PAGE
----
Gut Microbiota and COVID-19: Potential Implications for Disease Severity.
Guarino, Michele Pier Luca
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AbstractThe SARS-CoV-2 pandemic resulted in an unprecedented global crisis. SARS-CoV-2 primarily causes lung infection trough the binding of the virus with the ACE-2 cell receptor located on the surface of the alveolar epithelial cells. Notably, ACE-2 cell receptors are also expressed in the epithelial cells of the intestinal tract (GI). Recent data showed that the microbial communities of the GI might act as local and systematic inflammatory modulators. Gastrointestinal symptoms, including diarrhea, are frequently observed in infected individuals, and recent released data indicate that SARS-CoV-2 may also spread by fecal-oral transmission. Moreover, the gut microbiota's ecosystem can regulate and be regulated by invading pathogens, including viruses, facilitating an effective immune response, which in turn results in less severe diseases. In this regard, increased SARS-CoV-2 mortality and morbidities appear to be frequently observed in elderly immunocompromised patients and in people with essential health problems, such as diabetes, who, indeed, tend to have a less diverse gut microbiota (dysbiosis). Therefore, it is important to understand how the interaction between the gut microbiota and SARS-CoV-2 might shape the intensity of the infection and different clinical outcomes. Here, we provide insights into the current knowledge of dysbiosis during SARS-CoV-2 infection and methods that may be used to re-establish a more correct microbiota composition.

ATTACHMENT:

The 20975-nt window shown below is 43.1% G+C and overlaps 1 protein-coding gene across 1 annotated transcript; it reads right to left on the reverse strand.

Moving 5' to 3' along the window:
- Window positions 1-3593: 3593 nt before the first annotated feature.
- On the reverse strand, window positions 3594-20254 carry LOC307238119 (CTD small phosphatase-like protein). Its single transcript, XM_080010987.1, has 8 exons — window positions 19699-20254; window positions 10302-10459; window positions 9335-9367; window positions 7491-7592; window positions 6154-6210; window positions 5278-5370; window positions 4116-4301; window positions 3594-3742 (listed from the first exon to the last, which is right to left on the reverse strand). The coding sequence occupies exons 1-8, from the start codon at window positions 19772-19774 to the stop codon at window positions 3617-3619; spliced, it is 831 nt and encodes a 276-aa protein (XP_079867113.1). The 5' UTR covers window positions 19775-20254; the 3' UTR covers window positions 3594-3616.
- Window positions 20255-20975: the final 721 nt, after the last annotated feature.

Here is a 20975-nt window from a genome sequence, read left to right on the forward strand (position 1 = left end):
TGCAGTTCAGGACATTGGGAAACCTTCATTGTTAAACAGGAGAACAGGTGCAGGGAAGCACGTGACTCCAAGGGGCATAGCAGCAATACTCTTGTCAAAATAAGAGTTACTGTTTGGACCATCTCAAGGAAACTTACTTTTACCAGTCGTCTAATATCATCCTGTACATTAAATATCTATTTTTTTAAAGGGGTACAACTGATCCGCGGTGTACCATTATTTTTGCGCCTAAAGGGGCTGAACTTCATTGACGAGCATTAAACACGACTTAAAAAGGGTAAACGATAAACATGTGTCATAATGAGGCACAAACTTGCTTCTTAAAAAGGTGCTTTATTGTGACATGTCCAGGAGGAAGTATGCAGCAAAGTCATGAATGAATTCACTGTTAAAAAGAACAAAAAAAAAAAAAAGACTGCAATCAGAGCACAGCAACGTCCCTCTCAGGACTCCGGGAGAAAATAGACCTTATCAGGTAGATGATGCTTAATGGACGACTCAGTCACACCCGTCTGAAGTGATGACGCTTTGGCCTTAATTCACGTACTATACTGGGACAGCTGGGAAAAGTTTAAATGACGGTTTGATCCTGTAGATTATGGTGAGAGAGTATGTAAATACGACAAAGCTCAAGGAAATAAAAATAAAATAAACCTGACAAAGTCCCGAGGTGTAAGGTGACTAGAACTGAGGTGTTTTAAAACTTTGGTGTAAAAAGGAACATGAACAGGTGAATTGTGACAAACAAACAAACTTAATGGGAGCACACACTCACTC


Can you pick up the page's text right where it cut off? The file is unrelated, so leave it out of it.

Identifier to cite or link to this itemhttp://hdl.handle.net/10713/19846
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